Qualifications? This is cryptozoology, dammit! All that is required is the spirit of adventure. - Night Walker

#141    DieChecker

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Posted 24 September 2013 - 12:37 AM

View PostBr Cornelius, on 23 September 2013 - 12:51 PM, said:

As to your last comment, let me just point out that I have explained at great length that no individual event can be used to support climate change - none. It is by careful collection, classification and analysis of every major event which allows scientists to state empirically whether there is a statistically meaningful trend within the whole data. If you will accept a straw man argument don't be surprised when those who understand how the conclusions are drawn don't rise to the bait.
Ahh, but you are not the only spokesmen for Global Warming/Climate Change. The world, the internet, and the workplace, is full of self promoted GW experts who are only half informed, but ready to fight to the death for their favorite theory.

Here at Intel we make processors on 12 inch wafers. And, the individual processors on the wafers are called die. And, I am employed to check these die. That is why I am the DieChecker.

At times one remains faithful to a cause only because its opponents do not cease to be insipid. - Friedrich Nietzsche

Qualifications? This is cryptozoology, dammit! All that is required is the spirit of adventure. - Night Walker

#142    DieChecker

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Posted 24 September 2013 - 01:12 AM

Thanks for the time you obviously put into this....

View PostDoug1o29, on 23 September 2013 - 02:26 PM, said:

You trust yourself.  Do the reading; answer the questions that the reading turns up; learn how conclusions are arrived at.  Learn to think critically.  Personally, I trust geologists because their training is similar to other natural sciences.  The only problem is the geologists take the L-L-L-O-O-O-N-N-N-G-G-G view.  They reason that the earth is 4.5 billion years old and nothing has destroyed it yet and as there is no known space rock or other hazard anywhere to be seen, there's nothing to worry about.  They're right, of course.  The earth was here long before we were and will still be here long after we're gone.  But that isn't very comforting when we can exterminate most living things (including ourselves) within the next few centuries.
I think that I (mostly) think critically. I only just need to be convinced. With the main source of data to the world being filtered through Media articles, it is very hard to know what is real and what is bias.

Quote

Let's say that global warming theory forecasts twelve hurricanes this year, but we only got eight.  Was the third hurricane of the season one of the twelve, or one of the eight?  No way to tell.

The only thing that greater numbers and intensities of hurricanes means is that there is a greater risk of them hitting major cities and causing more damage.  There will be more Sandys and Katrinas.  More people will die; more property will be destroyed.  Insurance rates will go up.
I agree that hurricanes appear to be increasing in intensity. My problem is what people who use averages over fairly short terms, with the years being chosen being picked to reflect the worst possible condition, when if a different 10 year set of data is used, then the numbers are not nearly so bad.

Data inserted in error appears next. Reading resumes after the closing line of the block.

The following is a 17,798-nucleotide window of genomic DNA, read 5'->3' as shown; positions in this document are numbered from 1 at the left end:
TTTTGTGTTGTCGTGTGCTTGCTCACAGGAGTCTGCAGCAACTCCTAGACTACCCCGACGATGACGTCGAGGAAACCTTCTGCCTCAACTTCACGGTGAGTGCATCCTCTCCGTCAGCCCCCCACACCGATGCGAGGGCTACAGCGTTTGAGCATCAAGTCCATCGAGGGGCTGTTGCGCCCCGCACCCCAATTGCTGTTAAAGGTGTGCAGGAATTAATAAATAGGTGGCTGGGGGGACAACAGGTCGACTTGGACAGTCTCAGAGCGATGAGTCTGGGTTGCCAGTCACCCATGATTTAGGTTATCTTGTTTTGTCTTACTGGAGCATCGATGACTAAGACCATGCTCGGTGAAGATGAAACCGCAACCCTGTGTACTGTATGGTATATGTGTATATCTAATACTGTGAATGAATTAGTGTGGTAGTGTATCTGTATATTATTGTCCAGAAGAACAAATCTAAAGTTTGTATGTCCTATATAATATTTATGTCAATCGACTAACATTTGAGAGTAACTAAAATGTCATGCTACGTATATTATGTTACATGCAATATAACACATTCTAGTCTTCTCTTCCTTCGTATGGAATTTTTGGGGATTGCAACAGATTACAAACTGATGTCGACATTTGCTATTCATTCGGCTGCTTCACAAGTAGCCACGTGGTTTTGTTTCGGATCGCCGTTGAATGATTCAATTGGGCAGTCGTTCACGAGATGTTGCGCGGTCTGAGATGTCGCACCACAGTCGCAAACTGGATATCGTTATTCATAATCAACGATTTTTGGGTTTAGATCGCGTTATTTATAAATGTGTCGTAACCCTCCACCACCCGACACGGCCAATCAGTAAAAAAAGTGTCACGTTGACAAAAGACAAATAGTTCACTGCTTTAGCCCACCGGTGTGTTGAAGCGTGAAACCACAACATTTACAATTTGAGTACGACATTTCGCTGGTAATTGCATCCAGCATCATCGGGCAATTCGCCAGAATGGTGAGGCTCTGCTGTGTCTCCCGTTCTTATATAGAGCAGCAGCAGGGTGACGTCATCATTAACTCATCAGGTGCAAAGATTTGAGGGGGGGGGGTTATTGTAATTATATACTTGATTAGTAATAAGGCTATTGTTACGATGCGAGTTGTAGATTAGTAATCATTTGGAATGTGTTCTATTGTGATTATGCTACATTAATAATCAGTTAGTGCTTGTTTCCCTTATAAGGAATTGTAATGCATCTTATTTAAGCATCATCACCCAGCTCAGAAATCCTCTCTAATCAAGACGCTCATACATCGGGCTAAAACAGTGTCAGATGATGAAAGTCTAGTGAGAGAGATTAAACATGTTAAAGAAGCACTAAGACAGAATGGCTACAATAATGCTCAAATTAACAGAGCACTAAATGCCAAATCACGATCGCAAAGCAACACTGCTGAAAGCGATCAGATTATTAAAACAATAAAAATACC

Quote

There are two consequences of warming that could seriously damage life on earth, or even result in its extinction.  The first is ecosystem collapse.  Warming (as well as other human activities) is resulting in extinctions.  Each species functions in the ecosystem like a part in a complex machine, like a rivet in an airplane.  The system is extremely redundant; if one component fails, there is usually another around to replace it.  But you can't keep breaking parts of the machine forever.  Sooner or later you knock out the last rivet and the airplane crashes.  That's what we're doing with our life-support system - trying to find out how much damage we can do before it quits working.  And warming is a contributing factor.

The other possible end-time warming-related scenario is the "methane gun."  Over thousands, maybe millions, of years methane deposits have accumulated in the ocean deeps so that they now average about 700 feet thick in most places.  The methane is kept in solid form by low temperatures and high pressures.  As the planet warms, the oceans warm, melting some of that methane.  Methane is a powerful greenhouse gas.  It bubbles to the surface and mixes with the air, further accelerating warming.  This, in turn, warms the water, melting more methane.  A shift in ocean circulation could subject huge areas of the ocean deeps to warmer water and "fire" the gun, resulting in runaway warming that has the potential to raise the planet's mean temperature close to the boiling point.

Both scenarios assume that events will happen rapidly, but that is not necessarily so.  If the ecosystem fails slowly, we may do just enough damage to kill off PART of our population.  That, in turn, reduces human impact and will (hopefully) damp down or stop the warming.  So warming may be self-limiting - if there is a feedback loop that holds our numbers in check, that is.